Hot products, Maryland-madeToto Mechali is preparing to...


April 11, 1993|By Karol V. Menzie | Karol V. Menzie,Staff Writer

Hot products, Maryland-made

Toto Mechali is preparing to hang up his tool belt and tie on the chef's apron for good. Mr. Mechali and his wife, Miki, produce Mama Vida products, ranging from Toto's Gourmet Salsa to gourmet chili to Spanish delight (a vegetable medley with eggplant) to the newest product, Black Beandido dip.

Mr. Mechali, who also runs a construction company in Baltimore, was raised in Morocco; his mother is Spanish and his father French-Moroccan. "I've always enjoyed eating salsa and spicy food," he says. But commercial salsa didn't please him, so he told his wife, "I'm going to call my mother and see how she does it."

The result was so popular among family, friends and acquaintances that the Mechalis decided to look for a way to produce more. "It started as a joke," Mr. Mechali says. "We thought, 'We'll never get this thing in the stores.' "

But someone persuaded them to display their salsa at the Fancy Food Show in New York, and there they met buyers from food companies in Maryland and around the country. "They liked the way it looked and they liked the way it tasted," he recalls. Suddenly, "everyone was ordering two, three, four cases!"

The success of the salsa led Mr. Mechali to think, "Hey, there's a lot of other stuff my mother makes." Other products followed; soon to be introduced is Toto's Pepper Fiesta, based on a traditional Moroccan vegetable stew. "You can use it as a side dish, as a filler for omelets, or a sauce for pasta and grilled chicken," he says.

Mama Vida products are available at Graul's, Eddie's, and Sutton Place Gourmet in Washington and in Pikesville. Mr. Mechali doesn't expect to be in the construction business too much longer. "This is our future," he says. These days most people are getting the connection: What you eat really can affect the way you feel -- and in helping to ward off serious illness, maybe even prolong your life.

But knowing that and putting it into practice in the kitchen may be two different things. That's where a cookbook like the new Reader's Digest "Live Longer Cookbook" (Reader's Digest, 1993, can come in handy.

The 500 recipes in the book include full nutritional breakdowns, along with preparation times and there's a section called the "Commonsense Guide to Living Longer" that talks about nutrients and health benefits, calories and fat, exercise and diet and other nutrition issues.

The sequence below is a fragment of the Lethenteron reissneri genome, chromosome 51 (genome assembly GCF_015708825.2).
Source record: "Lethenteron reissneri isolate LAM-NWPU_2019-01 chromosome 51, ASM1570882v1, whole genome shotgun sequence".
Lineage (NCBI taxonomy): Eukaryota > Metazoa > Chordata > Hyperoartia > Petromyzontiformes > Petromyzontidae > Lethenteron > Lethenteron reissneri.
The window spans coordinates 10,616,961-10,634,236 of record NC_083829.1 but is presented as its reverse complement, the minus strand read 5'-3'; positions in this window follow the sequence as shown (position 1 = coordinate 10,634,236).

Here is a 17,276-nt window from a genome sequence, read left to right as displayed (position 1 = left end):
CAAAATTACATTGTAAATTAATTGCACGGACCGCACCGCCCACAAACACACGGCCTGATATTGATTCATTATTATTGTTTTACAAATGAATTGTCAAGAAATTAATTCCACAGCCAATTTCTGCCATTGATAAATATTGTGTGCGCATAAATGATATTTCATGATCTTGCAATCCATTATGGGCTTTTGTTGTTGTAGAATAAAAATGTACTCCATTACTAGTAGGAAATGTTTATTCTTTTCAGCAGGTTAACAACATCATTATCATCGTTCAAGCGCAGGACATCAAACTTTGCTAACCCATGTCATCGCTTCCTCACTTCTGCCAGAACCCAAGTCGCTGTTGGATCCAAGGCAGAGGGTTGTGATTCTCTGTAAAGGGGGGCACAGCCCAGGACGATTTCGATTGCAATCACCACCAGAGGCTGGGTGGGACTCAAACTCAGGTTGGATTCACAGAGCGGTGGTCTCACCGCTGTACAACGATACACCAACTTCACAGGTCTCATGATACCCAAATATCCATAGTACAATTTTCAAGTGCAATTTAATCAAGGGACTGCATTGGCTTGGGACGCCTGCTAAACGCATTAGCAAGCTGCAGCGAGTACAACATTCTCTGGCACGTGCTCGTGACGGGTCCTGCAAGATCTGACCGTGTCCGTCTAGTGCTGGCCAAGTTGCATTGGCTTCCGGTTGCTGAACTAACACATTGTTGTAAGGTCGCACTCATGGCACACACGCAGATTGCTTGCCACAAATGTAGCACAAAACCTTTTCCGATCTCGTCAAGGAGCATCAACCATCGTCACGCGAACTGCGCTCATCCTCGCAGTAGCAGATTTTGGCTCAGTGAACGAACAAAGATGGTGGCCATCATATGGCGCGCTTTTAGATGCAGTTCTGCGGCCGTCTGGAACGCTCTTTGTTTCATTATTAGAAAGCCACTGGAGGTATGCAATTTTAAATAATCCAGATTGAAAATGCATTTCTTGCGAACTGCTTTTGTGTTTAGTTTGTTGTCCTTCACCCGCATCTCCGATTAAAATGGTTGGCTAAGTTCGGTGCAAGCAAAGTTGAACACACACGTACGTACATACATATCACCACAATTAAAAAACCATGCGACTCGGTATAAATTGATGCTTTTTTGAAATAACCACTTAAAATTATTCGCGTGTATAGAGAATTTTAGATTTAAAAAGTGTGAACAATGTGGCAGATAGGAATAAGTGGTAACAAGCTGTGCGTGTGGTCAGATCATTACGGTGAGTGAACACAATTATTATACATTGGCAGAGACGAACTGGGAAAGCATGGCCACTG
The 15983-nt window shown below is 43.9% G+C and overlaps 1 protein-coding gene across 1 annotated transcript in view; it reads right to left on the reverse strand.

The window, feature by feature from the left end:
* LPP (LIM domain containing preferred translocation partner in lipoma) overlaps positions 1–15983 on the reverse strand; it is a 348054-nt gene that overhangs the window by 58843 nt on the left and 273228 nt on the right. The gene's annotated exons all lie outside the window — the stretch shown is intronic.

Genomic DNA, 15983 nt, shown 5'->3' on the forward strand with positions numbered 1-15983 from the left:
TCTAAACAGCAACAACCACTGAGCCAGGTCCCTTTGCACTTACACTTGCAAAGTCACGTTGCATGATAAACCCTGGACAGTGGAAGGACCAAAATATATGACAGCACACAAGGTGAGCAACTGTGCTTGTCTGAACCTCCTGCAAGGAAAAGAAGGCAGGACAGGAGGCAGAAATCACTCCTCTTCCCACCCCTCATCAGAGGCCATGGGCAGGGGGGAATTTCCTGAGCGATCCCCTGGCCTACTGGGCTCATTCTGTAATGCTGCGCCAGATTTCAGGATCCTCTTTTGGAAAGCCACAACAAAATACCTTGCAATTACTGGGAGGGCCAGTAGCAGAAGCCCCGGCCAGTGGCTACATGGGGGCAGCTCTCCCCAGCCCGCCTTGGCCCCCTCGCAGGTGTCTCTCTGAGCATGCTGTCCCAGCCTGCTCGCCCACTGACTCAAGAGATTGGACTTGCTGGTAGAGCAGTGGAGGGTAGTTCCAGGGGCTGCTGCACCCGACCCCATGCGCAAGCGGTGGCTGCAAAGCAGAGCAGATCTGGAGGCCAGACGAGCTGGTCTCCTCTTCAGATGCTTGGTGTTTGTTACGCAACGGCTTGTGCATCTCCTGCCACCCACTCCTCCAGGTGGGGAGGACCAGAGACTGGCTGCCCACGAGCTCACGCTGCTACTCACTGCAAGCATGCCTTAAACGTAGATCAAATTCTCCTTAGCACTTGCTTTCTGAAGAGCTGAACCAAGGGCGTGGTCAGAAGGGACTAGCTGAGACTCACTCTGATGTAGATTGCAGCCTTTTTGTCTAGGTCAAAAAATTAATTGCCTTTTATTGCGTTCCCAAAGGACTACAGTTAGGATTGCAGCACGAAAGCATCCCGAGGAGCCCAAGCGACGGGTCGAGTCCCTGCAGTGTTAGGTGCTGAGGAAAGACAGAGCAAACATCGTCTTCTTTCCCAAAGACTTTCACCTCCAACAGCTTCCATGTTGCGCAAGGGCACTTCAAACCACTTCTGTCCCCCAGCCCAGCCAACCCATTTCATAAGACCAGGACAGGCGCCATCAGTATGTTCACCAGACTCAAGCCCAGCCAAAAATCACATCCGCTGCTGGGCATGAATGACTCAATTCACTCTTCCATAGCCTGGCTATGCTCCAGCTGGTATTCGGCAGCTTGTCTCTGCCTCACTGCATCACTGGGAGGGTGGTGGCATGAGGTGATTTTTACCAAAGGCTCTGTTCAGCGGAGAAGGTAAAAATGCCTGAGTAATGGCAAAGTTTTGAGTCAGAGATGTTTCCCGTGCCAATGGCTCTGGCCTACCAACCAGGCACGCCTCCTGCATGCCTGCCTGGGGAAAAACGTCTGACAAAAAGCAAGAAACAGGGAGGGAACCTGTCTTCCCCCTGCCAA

But the recipes are far from lean and grim: chicken with sage and corn bread crust, leg of lamb with lime-honey marinade, risotto primavera, sweet potatoes roasted with garlic, herbed spiral bread, and chocolate-chestnut Bavarian cream, to sample a few of the chapters.

There's also this recipe, which could be the highlight of a weekend breakfast or brunch:

@Sesame-Cheddar scones

Makes 8 scones.

1 1/4 cups sifted unbleached flour

1 cup cornmeal

1 tablespoon baking powder

1/2 teaspoon salt

2 tablespoons vegetable shortening

2 tablespoons cold unsalted butter or margarine, cut into bits

1/2 cup (2 ounces) shredded sharp Cheddar cheese

2/3 cup skim milk

1 large egg white

2 tablespoons sesame seeds

Heat oven to 425 degrees. Grease a large baking sheet. In a large bowl, stir together the flour, cornmeal, baking powder and salt. Add the shortening and butter and blend with your fingers until the mixture resembles coarse meal; mix in the cheese.

In a medium-sized bowl, blend 1/2 cup of the milk with the egg white; add to the flour mixture and stir until combined enough to gather into a ball, adding more of the milk if needed. Lightly knead the dough on a floured surface, then pat or roll it into a 9-inch round that is 1/2 -inch thick.

Place the dough on the baking sheet. Brush the top with water and sprinkle with sesame seeds. Cut it into eight wedges and bake for 15 to 18 minutes or until golden brown.

Each scone has 235 calories, 4 grams of saturated fat, 10 grams of total fat, 7 grams of protein, 29 grams of carbohydrate, 2 grams of fiber, 320 milligrams of sodium and 16 milligrams of cholesterol.

"I can see clearly now" is getting to be the theme song of more and more manufacturers, who are producing see-through products in fields as far-ranging as soap and soft drinks. Now Miller Brewing Co. has taken up the theme with Miller Clear, a clear beer introduced this month in test markets.

The premium-priced beer is brewed, fermented and aged in the traditional manner, then put through an ultrapurification process make it clear. The beer has 122 calories per 12-ounce serving, but only half as many carbohydrates as other full-calorie beers, Miller says, which makes the beer flavorful without being heavy.

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